NOTHSTINE: Want freedom? Spend more time outside

Eamon Queeney—The North State Journal
Caleb Drummond

Does politics have you down? It should, at least to some degree. I don’t mean feeling down to the extent that it is causing you to have hysterical outbursts and dire predictions of endless calamity. Leave that for the unhinged ideologues playing on an endless loop on television and social media. Contrary to the promises emanating from the progressive schemers, politics has severe limitations to improve your life. Addiction to all things political diminishes freedom, critical thinking, and health and sanity. If that study is not published in the New England Journal of Medicine, it should be. Freedom too means exercising your liberty and getting outside more.Per a report from WUNC, more people are doing that. North Carolina State Parks had almost 19 million visitors last year, an increase of 9 percent from last year and 32 percent from 2013. The North Carolina Museum of Art in Raleigh wisely expanded their park offering. The 164-acre campus of the museum is one of the largest of its kind in the world and recently added 17 acres of greenery to attract more visitors who enjoy the outdoors.But if you live in a more populated area of our state, don’t just be one of those urbanized automatons who misses out on North Carolina’s more rustic beauty. There is a greater need for many Americans to understand rural culture and the life it often demands. The rural experience has less time for idleness, self-absorption, and dependency. And even though masculinity is a dirty word now, if you are male, getting outside can help you find this diminishing virtue.When the great 19th century French writer Alexis de Tocqueville visited this country and wrote “Democracy in America,” he was not impressed much with Washington, D.C. However, upon visiting the interior, he felt like the American experiment in self-government could be successful. Thomas Jefferson worried too about excessive urbanization, claiming it would make us as “corrupt as in Europe.”For many, watching sports was once the great escape, but North Carolinians know all too well how that has been rapidly politicized. Many of the hyper-ideologues now even root for players or teams solely because of political blathering by an organization or sports figure.The nearness of Spring and Easter is a reminder of change and our need to spend more time in God’s good creation. Astronaut Alan Shepard said he was moved to tears upon seeing the beauty of earth from the surface of the moon. The late great Detroit Tiger announcer Ernie Harwell, a timeless voice from Georgia, captured this well when he used to kick off every opening spring game by quoting two verses from Song of Solomon: “For lo, the winter is past, the rain is over and gone; the flowers appear on the earth; the time of the singing of birds is come, and the voice of the turtle is heard in our land.”Don’t miss out on the Old North State and that ancient truth.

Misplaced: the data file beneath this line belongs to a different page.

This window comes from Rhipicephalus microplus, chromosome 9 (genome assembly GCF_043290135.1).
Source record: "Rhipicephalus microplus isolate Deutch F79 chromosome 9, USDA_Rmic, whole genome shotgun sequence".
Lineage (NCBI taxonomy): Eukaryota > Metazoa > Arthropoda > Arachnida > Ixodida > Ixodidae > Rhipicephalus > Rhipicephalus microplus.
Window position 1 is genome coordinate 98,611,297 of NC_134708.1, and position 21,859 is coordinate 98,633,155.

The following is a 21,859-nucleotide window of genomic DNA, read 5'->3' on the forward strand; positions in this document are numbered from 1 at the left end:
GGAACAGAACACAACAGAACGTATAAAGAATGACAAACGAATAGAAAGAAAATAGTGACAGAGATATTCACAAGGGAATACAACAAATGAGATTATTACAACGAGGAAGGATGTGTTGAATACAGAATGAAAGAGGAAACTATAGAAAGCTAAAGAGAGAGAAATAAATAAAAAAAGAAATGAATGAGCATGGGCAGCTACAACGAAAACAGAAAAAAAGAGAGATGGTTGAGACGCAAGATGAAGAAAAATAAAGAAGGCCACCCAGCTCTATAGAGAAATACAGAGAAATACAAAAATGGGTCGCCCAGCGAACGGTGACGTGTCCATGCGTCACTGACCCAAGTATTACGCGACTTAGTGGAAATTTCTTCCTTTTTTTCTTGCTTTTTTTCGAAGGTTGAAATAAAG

Ray Nothstine is a member of the North State Journal’s editorial board, separate from the news staff. Unlike other newspapers, the North State Journal does not publish unsigned editorials; the author or authors of every editorial, letter, op-ed, and column is prominently displayed. To submit a letter or op-ed, see our submission guidelines.